Darkness was beneath my eyes; thick blackness all around me. I wasn’t even sure whether my eyes were opened or closed. I couldn’t tell. I couldn’t move or even feel my body. Now in slow motion, I opened my eyes. They came across a big light. The light grew bigger as it neared. I realised I was at the hospital when I saw four doctors surrounding me. Hospital machines were around making a beeping sound. Drips, ventilators, and tubes even in my head, chest, stomach, nose, even in my arms, all around in my body.

“He’s opened his eyes. Phew! Finally.” One of the doctors said, relief written in his eyes.

Doctors were on top of me. I didn’t know what they were doing because I couldn’t move. My body was numb. I tried to move. I tried and tried and tried. I pushed myself so hard, so hard that only my arm moved up a bit. I even wanted to say something. I wanted to ask these doctors why I was there. I wanted to ask them who am I. But the words wouldn’t come out.

“W-h-a-t a–m I… Uunhh.” I couldn’t finish.

“Take it easy man. Just relax. We are taking care of you. You don’t have to do or say anything right now. We are professional doctors and you are at the hospital,” the second doctor assured me.

As I was lying in that hospital bed I wondered if these people noticed that I wanted to talk. I really wanted to say something. I had questions that needed answers. I noticed that there were only three doctors now. Within a few minutes, the other doctor walked in. This time he was with the woman I didn’t recognised. She was looking at me as if she was seeing isporho, a ghost. Her staring made me to question myself, was I badly injured? Who is this woman? What is my connection with her?

“Oh Lwazi mntanam (my baby).” This woman was in tears. Was this really my mother? Why did I not know that?

“I am so sorry Mama.” Doctor 2 intervened. “The other report we were given by one of our professional psychiatrist Dr Van Zyle is that the attack caused brain damage to your son. The metal objects that were used to hit his head were the cause.”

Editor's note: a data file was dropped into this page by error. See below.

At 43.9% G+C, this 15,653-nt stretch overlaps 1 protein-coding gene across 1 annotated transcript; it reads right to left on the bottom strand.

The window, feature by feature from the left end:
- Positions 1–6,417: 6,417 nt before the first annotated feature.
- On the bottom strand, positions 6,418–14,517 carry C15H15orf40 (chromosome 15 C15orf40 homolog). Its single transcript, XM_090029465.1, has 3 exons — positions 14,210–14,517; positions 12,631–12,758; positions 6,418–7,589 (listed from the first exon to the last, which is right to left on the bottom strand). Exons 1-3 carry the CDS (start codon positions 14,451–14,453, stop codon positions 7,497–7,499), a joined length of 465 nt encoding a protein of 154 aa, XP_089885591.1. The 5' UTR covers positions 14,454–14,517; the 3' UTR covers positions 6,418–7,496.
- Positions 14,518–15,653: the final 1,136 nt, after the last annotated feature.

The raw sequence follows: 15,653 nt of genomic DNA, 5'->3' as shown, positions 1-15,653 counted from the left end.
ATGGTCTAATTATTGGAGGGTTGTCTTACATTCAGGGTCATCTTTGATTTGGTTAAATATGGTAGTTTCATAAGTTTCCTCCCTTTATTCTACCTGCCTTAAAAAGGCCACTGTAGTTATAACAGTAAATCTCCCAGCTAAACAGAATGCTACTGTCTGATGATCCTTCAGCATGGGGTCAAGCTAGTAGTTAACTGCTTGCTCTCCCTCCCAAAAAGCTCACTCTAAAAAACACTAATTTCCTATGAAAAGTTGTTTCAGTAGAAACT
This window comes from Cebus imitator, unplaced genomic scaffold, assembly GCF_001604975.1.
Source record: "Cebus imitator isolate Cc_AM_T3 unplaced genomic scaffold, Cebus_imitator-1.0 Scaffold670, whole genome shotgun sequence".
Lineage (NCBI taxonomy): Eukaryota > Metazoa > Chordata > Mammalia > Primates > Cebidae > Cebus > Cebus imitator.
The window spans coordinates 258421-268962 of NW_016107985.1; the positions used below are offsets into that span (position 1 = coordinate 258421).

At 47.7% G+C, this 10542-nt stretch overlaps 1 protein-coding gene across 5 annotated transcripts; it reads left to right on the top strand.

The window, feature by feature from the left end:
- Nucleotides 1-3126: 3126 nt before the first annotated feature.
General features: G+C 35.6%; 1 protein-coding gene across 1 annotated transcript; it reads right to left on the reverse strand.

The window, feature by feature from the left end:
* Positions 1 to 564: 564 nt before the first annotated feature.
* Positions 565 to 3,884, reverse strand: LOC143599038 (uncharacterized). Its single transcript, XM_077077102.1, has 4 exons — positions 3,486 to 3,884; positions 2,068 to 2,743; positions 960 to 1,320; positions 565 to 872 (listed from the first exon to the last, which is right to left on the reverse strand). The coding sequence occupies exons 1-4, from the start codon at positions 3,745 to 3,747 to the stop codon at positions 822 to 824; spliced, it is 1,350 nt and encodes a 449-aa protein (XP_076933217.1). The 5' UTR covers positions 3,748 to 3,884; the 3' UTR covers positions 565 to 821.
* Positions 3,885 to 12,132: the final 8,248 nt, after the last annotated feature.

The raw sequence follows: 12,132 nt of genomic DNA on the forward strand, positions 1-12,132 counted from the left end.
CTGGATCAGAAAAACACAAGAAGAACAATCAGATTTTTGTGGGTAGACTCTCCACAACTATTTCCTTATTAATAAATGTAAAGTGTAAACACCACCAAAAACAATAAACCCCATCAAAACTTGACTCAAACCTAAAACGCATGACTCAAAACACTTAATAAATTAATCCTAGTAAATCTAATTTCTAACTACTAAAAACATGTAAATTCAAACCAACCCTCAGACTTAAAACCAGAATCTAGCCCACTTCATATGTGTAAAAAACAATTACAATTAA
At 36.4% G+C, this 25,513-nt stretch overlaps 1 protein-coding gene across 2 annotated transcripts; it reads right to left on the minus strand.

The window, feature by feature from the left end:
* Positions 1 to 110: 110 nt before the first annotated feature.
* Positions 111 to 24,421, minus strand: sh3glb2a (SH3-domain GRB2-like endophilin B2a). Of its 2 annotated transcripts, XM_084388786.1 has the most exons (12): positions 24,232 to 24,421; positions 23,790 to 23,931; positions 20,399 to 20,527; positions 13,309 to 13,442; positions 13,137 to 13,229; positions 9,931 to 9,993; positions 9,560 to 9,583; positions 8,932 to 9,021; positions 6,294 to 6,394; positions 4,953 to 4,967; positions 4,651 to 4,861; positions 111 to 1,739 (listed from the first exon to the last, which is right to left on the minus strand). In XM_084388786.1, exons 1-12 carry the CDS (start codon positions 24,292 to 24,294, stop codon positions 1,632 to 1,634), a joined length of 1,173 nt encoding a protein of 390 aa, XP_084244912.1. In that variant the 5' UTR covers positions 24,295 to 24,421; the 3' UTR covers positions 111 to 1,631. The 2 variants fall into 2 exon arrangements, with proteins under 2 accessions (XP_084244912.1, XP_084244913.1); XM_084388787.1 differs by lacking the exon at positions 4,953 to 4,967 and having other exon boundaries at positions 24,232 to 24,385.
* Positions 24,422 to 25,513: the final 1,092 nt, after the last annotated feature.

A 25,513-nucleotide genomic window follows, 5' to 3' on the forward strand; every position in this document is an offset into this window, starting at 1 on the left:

The report made her weep and feel weak. I could see her feeling hopeless. I didn’t know what to feel. But one thing that was on my mind, the most painful thing is that I didn’t recognise or remember this woman as my biological mother as she claimed to be. That had hurt me a lot. Tears started streaming. Who attacked me?

Ohw sulila mntanam sizoyinqoba nale, don’t cry, we’ll conquer this as well.” Mother assured me. “So Doc, for how long is he going to be like this?”

“Just give him time, Mama. He will pull through this. Luwazi is very strong. He is a fighter this one. And besides, he is now under treatment to prevent further physical and neurological damage.”

“Thank you Doctor,” responded Mother. The other doctors left the room. It was now me, my mother and Dr Ramii who was giving report.

“W-h-a-t h-a-ppened Ma?” I asked this person who claimed to be my mom. She innocently looked at me, wiping her never-stopping tears. She sighed and started talking.

“For those who have witnessed the scene, it was you and your friend, Zama. You got in this house and started stealing goods. You were both caught but Zama managed to get away. The mob justice was on to you; you were brutally beaten. They assaulted you with a variety of weapons. That is why you ended up being here at the hospital.”

She glanced at Dr Ramii who was paging his files. “Doc, you said that he is suffering from brain damage and that he might not remember some of the things. Does that mean that he’ll be like this all his life?”

“He might re…” we got distracted by the other doctor who got in and handed a paper to Dr Ramii. Dr Ramii carefully looked at the hand-out and then back to mom.

“Ms Mangali…” she took a deep breath.

“I am so sorry to share this bad news again with you. The other report just came in now. Luwazi is also suffering from a spinal cord injury. Meaning that there’s a high chance that he may not be able to walk again.”

My mother couldn’t help herself; she was crying and screaming as if she just received news of death. She made a lot of noise that the other nurses and doctors entered the room and tried by all means to calm her down.

I was also in tears silently. The report made me emotional as well. But I again asked myself, what am I crying for? For putting myself in this mess? Because clearly, according to my mother’s story, I was a criminal even though I don’t remember, I was stealing people’s goods, things that are not belonging to me. Who knows, maybe I was doing beyond that.

Maybe I was also a killer or a rapist. Now I am here, bounded here at the hospital, hurting my mother, crippled. I will not be able to do anything for myself. I am being punished by God surely, and I don’t blame him. I am paying for my sins.


Tell us: What punishment do you think thieves deserve?